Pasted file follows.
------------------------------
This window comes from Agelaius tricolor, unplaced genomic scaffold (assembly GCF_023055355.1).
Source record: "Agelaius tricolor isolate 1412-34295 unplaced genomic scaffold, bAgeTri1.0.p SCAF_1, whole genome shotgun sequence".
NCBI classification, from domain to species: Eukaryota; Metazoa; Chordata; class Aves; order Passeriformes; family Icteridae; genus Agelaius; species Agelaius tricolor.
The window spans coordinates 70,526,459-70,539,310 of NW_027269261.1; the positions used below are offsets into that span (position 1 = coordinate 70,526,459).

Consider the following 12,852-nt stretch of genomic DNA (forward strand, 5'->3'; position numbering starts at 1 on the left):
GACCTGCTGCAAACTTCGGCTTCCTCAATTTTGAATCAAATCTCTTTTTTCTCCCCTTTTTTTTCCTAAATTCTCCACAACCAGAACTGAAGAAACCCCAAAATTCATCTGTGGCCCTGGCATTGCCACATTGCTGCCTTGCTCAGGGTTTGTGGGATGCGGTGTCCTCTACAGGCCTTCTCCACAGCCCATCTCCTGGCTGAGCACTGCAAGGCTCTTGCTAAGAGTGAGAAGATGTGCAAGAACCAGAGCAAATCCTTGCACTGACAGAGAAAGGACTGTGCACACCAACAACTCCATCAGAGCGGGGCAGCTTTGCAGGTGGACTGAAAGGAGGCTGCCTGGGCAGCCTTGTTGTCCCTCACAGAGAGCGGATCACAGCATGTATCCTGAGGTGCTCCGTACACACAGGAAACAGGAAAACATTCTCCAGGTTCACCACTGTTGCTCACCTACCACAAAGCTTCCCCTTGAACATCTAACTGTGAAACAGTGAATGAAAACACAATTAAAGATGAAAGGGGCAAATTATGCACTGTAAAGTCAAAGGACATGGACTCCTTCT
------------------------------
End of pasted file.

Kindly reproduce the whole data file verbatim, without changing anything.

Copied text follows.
This window comes from Agelaius tricolor, unplaced genomic scaffold (assembly GCF_023055355.1).
Source record: "Agelaius tricolor isolate 1412-34295 unplaced genomic scaffold, bAgeTri1.0.p SCAF_1, whole genome shotgun sequence".
NCBI classification, from domain to species: Eukaryota; Metazoa; Chordata; class Aves; order Passeriformes; family Icteridae; genus Agelaius; species Agelaius tricolor.
The window spans coordinates 70,526,459-70,539,310 of NW_027269261.1; the positions used below are offsets into that span (position 1 = coordinate 70,526,459).

Consider the following 12,852-nt stretch of genomic DNA (forward strand, 5'->3'; position numbering starts at 1 on the left):
GACCTGCTGCAAACTTCGGCTTCCTCAATTTTGAATCAAATCTCTTTTTTCTCCCCTTTTTTTTCCTAAATTCTCCACAACCAGAACTGAAGAAACCCCAAAATTCATCTGTGGCCCTGGCATTGCCACATTGCTGCCTTGCTCAGGGTTTGTGGGATGCGGTGTCCTCTACAGGCCTTCTCCACAGCCCATCTCCTGGCTGAGCACTGCAAGGCTCTTGCTAAGAGTGAGAAGATGTGCAAGAACCAGAGCAAATCCTTGCACTGACAGAGAAAGGACTGTGCACACCAACAACTCCATCAGAGCGGGGCAGCTTTGCAGGTGGACTGAAAGGAGGCTGCCTGGGCAGCCTTGTTGTCCCTCACAGAGAGCGGATCACAGCATGTATCCTGAGGTGCTCCGTACACACAGGAAACAGGAAAACATTCTCCAGGTTCACCACTGTTGCTCACCTACCACAAAGCTTCCCCTTGAACATCTAACTGTGAAACAGTGAATGAAAACACAATTAAAGATGAAAGGGGCAAATTATGCACTGTAAAGTCAAAGGACATGGACTCCTTCT